If you’re considering bankruptcy, you probably already know that the discharge of the bankruptcy is the final goal in the process. The discharge is the order from the bankruptcy court that will release you from liability for the debts that are dischargeable.
Once the bankruptcy is discharged, creditors can no longer legally contact you or otherwise seek payment of those debts. If you’re filing Chapter 7 bankruptcy, the discharge will follow your handing over the non-exempt assets that are being liquidated to help pay your debts.
What can prevent a discharge?
Discharge isn’t guaranteed, however. There are situations in which a court can decide to dismiss a case and deny a discharge. These cases typically involve some sort of wrongdoing (intentional or not) by the person filing for bankruptcy. Some examples are:
- Destroying financial records
- Hiding property or failing to explain its loss
- Making false statements about assets, debts or income
- Not disclosing a prior bankruptcy
- Not completing any required financial management or credit counseling course
- Violating any court order in conjunction with the bankruptcy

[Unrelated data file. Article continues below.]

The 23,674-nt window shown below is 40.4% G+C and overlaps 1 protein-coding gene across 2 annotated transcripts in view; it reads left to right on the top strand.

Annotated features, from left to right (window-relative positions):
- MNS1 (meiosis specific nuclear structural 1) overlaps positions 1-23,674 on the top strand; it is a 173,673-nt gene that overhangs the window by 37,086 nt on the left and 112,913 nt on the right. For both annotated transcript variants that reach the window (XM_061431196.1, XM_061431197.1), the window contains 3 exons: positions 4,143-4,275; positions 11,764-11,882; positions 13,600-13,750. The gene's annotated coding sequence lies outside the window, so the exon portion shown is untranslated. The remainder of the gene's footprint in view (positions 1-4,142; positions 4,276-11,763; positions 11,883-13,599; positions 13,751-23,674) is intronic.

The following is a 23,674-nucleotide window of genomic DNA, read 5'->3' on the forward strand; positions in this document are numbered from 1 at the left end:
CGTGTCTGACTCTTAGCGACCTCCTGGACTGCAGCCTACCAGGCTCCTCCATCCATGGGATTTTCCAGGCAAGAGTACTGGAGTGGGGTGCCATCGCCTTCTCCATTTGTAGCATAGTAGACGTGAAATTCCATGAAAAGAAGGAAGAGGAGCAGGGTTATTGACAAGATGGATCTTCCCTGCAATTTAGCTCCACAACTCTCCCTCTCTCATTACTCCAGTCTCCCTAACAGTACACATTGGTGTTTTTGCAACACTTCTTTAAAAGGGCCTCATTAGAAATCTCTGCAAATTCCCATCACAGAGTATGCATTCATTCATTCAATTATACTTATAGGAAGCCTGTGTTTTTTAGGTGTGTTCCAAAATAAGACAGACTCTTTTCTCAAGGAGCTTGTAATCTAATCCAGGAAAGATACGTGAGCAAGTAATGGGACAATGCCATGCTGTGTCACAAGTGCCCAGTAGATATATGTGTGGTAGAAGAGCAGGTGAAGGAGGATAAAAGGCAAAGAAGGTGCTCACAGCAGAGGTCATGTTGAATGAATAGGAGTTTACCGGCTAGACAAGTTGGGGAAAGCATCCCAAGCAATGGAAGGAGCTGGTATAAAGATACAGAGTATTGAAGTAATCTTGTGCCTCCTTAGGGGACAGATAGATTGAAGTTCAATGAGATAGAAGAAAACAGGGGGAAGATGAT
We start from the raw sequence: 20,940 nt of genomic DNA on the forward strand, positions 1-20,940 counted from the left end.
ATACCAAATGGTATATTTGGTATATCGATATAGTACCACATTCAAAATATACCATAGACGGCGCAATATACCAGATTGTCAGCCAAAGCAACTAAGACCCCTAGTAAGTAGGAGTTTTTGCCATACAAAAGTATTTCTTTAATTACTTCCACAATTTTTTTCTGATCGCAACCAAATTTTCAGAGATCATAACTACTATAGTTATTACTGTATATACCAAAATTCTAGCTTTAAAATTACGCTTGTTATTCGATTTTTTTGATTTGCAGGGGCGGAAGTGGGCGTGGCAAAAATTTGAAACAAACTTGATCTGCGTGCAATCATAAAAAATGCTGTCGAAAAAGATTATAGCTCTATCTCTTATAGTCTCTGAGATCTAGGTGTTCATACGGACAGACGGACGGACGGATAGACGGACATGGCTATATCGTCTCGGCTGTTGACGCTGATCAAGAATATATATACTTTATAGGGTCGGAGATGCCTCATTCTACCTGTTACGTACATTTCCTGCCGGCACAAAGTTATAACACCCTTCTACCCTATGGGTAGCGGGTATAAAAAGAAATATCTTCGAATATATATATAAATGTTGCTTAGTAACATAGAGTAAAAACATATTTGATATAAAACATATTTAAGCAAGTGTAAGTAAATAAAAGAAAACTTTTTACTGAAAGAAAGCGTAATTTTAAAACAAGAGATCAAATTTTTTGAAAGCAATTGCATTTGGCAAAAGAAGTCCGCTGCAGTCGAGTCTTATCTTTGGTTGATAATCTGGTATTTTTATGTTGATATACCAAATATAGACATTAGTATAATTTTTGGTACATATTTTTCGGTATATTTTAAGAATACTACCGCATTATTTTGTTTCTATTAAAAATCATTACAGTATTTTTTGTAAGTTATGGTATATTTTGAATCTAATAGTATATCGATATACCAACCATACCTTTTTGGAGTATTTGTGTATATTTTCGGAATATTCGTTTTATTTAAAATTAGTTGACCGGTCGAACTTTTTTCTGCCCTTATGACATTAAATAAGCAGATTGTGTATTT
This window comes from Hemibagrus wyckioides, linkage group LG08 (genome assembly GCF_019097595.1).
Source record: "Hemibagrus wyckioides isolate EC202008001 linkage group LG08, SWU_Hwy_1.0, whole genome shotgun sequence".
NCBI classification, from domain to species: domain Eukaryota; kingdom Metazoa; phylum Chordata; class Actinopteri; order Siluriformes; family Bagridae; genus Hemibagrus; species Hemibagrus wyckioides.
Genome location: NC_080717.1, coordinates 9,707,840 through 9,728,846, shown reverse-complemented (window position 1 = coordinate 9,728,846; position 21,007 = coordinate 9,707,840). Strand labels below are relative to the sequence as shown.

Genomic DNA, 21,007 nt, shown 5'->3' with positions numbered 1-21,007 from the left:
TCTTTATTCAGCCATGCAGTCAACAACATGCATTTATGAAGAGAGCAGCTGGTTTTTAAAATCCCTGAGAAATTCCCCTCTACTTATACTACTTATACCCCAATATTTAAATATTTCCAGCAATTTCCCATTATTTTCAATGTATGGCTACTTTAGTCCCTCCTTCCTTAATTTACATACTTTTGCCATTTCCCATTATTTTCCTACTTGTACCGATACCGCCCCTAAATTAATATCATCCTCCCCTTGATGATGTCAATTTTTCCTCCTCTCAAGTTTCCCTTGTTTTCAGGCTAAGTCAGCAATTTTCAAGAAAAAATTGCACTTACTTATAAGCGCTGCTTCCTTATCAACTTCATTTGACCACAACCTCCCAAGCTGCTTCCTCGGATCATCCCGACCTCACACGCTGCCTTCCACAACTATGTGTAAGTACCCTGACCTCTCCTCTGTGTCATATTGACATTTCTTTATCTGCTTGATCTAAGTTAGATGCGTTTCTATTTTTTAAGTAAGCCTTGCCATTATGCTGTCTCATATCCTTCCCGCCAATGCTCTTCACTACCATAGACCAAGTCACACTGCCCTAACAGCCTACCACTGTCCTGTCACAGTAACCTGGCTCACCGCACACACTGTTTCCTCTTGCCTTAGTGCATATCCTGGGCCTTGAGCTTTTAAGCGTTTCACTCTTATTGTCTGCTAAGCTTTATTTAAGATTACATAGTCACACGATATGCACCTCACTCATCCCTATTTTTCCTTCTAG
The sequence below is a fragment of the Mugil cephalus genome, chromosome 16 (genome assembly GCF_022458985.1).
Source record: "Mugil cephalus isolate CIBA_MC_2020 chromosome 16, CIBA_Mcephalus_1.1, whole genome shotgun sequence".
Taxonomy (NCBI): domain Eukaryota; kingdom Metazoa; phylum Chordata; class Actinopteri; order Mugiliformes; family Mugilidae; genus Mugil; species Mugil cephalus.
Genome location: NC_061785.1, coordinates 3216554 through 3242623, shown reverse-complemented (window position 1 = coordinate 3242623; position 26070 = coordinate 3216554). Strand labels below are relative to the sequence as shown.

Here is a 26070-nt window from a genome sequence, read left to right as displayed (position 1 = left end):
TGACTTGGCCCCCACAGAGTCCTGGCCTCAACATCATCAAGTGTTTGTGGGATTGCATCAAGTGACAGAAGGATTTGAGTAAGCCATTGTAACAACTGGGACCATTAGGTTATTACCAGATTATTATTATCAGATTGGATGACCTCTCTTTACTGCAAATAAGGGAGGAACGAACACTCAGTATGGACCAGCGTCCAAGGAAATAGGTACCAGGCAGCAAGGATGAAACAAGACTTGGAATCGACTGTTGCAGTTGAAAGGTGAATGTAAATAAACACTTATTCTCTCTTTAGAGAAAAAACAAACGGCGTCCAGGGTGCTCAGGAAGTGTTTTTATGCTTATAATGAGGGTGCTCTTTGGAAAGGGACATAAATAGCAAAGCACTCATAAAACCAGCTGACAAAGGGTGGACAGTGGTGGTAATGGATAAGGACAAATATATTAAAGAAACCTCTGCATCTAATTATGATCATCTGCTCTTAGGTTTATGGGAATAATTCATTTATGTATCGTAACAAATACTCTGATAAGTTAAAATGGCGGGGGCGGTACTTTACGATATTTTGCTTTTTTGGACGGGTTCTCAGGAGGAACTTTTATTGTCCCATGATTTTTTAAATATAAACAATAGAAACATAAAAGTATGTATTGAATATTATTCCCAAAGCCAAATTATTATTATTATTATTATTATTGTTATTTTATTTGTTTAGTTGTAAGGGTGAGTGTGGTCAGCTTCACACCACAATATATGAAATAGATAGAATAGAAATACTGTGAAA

It’s important to note that some of these things, if done intentionally, rise to the level of federal crimes.
Responding to the complaint
Generally, a discharge denial is precipitated by a complaint filed by the bankruptcy trustee or one of the creditors. If you receive a complaint, you have 30 days to respond. You can respond to the allegations in the complaint or file a motion to dismiss it if there’s cause. If you don’t respond within the designated timeframe, your bankruptcy won’t be discharged.
Note that even if your discharge is not approved, it may be possible for the court to keep some of your property. That means you lose your belongings, yet you don’t get the protection that bankruptcy offers.
You can avoid these issues and help ensure that your bankruptcy proceeds smoothly by having experienced legal guidance throughout the process. Then you can get back on solid financial ground.